In 1976, Badlands National Monument entered into an agreement with the Oglala Lakota Nation to co-manage and protect 122,000 acres that had been used as an aerial bombing range during World War II. This doubled the size of the Monument and led Congress to redesignate the area as Badlands National Park in 1978. The new Badlands National Park was now subdivided into two units: the North Unit, consisting of park land north of Highway 44, and the South Unit, park land south of Highway 44. The South Unit contains many sites sacred to the Oglala Lakota and other American Indian cultures. Please show respect by not touching or removing objects tied to trees and shrubs. All artifacts must be left in place. Remember to practice Leave No Trace principles at all times in the Stronghold District. The White River Visitor Center was opened in 1978 and has remained open during the summer months to provide orientation to the South Unit and Pine Ridge Indian Reservation. Due to the quantity of unexploded ordnance that continues to litter the areas used for bombing practice, a multi-agency task force is working toward clearing the South Unit of these devices. Please contact a ranger if you find an unexploded ordnance. Cellular phones can detonate these devices.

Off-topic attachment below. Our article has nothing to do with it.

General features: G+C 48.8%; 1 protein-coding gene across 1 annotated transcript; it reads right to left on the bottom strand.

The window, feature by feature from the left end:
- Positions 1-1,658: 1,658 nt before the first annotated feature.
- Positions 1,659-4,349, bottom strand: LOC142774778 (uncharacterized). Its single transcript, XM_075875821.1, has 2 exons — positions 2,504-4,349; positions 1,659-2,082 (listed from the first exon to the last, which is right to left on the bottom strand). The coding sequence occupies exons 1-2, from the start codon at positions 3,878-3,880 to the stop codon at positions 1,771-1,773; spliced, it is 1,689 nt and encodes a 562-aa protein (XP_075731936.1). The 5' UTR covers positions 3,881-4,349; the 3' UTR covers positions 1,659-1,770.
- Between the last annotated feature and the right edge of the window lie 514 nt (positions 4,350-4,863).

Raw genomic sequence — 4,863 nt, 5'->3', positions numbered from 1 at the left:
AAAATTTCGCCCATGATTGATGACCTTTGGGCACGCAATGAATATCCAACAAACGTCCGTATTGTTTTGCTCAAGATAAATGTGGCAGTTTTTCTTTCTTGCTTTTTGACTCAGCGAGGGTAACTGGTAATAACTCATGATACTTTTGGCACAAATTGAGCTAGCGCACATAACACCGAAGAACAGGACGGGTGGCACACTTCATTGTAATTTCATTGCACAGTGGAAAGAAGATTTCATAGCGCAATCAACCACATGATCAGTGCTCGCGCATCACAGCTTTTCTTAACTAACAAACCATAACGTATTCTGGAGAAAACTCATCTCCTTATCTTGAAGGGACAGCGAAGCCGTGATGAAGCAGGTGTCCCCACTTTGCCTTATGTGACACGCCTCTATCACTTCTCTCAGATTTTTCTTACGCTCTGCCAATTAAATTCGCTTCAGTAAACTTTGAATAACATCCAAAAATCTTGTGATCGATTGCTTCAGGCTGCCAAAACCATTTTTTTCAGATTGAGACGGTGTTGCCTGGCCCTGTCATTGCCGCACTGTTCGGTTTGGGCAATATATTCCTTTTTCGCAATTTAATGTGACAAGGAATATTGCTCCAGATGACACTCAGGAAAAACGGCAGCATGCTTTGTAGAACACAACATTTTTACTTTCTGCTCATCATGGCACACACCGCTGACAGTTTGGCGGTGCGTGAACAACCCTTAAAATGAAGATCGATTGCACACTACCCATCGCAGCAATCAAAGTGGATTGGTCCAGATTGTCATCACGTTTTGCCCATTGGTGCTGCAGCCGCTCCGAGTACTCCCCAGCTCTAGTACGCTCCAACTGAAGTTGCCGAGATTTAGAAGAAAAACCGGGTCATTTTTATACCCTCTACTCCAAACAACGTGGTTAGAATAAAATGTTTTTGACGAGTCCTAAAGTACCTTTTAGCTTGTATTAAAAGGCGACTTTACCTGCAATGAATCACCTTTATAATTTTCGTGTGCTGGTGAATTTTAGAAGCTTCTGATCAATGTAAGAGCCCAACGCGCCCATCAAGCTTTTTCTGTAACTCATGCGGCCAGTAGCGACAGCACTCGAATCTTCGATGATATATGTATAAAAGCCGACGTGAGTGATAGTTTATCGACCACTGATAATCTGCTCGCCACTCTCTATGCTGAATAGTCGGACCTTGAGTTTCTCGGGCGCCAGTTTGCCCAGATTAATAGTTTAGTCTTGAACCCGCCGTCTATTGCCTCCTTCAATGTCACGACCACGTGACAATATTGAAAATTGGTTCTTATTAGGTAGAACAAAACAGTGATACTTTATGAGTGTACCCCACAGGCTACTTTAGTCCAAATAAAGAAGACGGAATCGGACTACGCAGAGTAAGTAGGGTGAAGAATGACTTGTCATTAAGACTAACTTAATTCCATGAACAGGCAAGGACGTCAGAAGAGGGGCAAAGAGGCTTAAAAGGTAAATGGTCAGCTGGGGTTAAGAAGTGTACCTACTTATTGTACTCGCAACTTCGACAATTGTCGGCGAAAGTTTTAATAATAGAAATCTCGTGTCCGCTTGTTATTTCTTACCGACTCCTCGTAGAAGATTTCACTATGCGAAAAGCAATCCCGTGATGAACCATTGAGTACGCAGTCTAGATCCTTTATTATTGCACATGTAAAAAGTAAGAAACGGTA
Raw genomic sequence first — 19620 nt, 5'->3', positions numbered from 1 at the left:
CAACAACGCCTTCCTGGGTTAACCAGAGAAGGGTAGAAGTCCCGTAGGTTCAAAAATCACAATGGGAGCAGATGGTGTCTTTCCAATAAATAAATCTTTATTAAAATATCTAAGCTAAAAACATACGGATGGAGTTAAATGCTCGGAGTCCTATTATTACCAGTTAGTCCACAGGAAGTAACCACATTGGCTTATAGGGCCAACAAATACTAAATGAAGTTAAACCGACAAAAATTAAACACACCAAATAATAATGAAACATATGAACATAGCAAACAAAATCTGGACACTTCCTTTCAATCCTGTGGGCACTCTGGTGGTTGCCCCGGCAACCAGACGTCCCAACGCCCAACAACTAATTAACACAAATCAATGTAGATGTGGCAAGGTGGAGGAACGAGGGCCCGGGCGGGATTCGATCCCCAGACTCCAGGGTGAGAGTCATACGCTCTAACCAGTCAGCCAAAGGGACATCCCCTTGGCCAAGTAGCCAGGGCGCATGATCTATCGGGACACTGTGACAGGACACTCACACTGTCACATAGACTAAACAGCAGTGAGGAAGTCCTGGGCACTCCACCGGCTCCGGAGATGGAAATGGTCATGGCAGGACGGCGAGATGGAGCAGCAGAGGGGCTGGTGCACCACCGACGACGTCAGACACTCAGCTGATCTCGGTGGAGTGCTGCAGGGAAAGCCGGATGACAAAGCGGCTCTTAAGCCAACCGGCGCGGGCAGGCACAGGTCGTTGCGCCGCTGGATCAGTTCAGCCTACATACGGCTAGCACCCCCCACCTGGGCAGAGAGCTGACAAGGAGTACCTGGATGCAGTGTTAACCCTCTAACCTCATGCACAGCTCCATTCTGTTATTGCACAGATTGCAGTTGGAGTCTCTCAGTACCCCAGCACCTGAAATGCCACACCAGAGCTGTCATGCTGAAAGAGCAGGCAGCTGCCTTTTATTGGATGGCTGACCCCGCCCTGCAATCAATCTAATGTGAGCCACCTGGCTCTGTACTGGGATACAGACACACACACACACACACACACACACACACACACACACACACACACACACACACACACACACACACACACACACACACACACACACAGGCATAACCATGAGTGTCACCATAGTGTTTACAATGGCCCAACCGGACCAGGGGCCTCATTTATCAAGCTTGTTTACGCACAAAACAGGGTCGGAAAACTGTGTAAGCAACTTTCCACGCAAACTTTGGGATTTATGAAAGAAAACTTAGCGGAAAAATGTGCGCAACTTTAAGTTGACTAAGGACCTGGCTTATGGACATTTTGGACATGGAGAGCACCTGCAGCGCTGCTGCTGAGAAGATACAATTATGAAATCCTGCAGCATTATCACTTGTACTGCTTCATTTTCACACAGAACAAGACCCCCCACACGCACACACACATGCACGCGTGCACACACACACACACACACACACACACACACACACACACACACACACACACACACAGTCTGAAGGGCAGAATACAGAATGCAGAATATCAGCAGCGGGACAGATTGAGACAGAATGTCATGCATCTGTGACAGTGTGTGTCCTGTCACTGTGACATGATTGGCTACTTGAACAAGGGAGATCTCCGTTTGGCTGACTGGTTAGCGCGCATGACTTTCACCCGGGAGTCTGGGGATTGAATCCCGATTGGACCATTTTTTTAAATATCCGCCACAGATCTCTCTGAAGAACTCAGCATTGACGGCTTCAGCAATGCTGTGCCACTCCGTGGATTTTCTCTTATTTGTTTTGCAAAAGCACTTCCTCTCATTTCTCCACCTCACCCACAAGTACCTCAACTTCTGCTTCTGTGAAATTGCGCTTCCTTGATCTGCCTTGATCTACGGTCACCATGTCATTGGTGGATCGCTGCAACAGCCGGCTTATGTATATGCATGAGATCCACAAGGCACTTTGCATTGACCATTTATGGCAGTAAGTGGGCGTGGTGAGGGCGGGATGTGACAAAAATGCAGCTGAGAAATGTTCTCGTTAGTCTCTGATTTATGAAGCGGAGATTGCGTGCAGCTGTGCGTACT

The South Unit remains largely undeveloped and lacks access points, such as roads and trails. The South Unit is a protected natural area and is not managed as a four-wheeldrive recreation area. Travelers must remain on existing primitive road tracks. Do not leave these tracks. We encourage anyone interested in backcountry hiking or camping in the South Unit to notify the ranger at the White River Visitor Center to ensure your safety and that you are not trespassing on private lands. Explorers must often cross private land to access the public land. Always obtain permission from landowners for vehicular or foot access before setting out for Cuny Table, Stronghold Table, and Palmer Creek. A list of land owners is available at the White River Visitor Center. Be prepared with alternative destinations if land owners do not grant permission to cross their property. Hikers in the South Unit must be experienced map readers. Plan on a minimum of two days to hike in and out of the remote Palmer Creek area. Exploring the South Unit One of the few designated roads is the Sheep Mountain Table Road, 4 miles south of the town of Scenic on Pennington County Road 589. The stunning views from windswept Sheep Mountain Table are accessible under dry conditions, but the road is impassable when wet or snow covered (high clearance vehicles recommended). Please use caution along the unstable cliff edges of the table. Sheep Mountain Table is designated a day use area. Overnight camping is not allowed. 10 task force is working toward clearing the South Unit of these devices. Please contact a ranger if you find an unexploded ordnance. Cellular phones can detonate these devices.